We can also use the hidden curriculum to create some teachable moments. One powerful opportunity occurs when students encounter a patient who has been referred to the school clinic after receiving substandard care from someone in the private-practice community. Under these circumstances, patients sometimes question why they need to be retreated. Faculty can use these opportunities to model ways to address challenging professional situations. Faculty who respond well when ethical and professional situations arise can help create an environment that encourages students to respectfully question the mixed messages they receive. 

At the institutional level, sensitivity to and recognition of the hidden messages that are delivered, intentionally or unintentionally, is a critical first step. A thoughtful and careful analysis of policies and procedures and the hidden messages that undermine them can be gathered from faculty, staff and students. Once those messages are identified, a school-wide code of conduct that includes consequences for all noncompliant behaviors can be developed. Continuing education, staff development programs and a willingness to revise policies and procedures as necessary can also contribute to fostering a culture of integrity, as can encouraging faculty to participate in meetings of the Student Professionalism and Ethics Association in Dentistry. Full- and part-time faculty and staff must be included in these activities.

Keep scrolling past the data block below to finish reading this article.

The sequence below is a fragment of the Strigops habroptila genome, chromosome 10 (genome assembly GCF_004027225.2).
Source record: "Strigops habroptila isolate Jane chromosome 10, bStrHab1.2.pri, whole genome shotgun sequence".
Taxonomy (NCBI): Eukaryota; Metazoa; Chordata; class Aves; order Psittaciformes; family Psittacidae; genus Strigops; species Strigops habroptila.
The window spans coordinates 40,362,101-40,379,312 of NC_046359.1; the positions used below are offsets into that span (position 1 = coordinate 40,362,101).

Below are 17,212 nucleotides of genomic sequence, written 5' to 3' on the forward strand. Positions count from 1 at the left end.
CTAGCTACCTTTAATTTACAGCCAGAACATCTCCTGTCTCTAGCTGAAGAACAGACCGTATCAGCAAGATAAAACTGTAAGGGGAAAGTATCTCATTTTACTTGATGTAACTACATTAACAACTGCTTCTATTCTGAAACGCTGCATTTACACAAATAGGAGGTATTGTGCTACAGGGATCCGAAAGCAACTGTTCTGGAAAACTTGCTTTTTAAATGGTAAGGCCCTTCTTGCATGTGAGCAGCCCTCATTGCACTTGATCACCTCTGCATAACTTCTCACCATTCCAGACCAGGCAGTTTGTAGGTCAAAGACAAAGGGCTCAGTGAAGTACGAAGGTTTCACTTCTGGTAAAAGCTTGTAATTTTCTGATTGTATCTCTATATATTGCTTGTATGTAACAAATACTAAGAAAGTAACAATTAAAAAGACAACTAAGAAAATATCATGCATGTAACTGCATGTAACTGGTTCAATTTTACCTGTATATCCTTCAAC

The hidden curriculum clouds the ethics and professionalism environment at our schools, undermines the stated goals of our academic programs and may contribute to poor judgment or ethical lapses on the part of students. An environment that supports the modeling of ethical behaviors and integrity must be championed, practiced and reinforced at all levels. Teaching ethics and professionalism cannot be only about “us” (faculty, staff and administrators) looking at “them” (the students). Any effort in this regard that does not consider what students observe, hear and experience in actual practice will not be successful.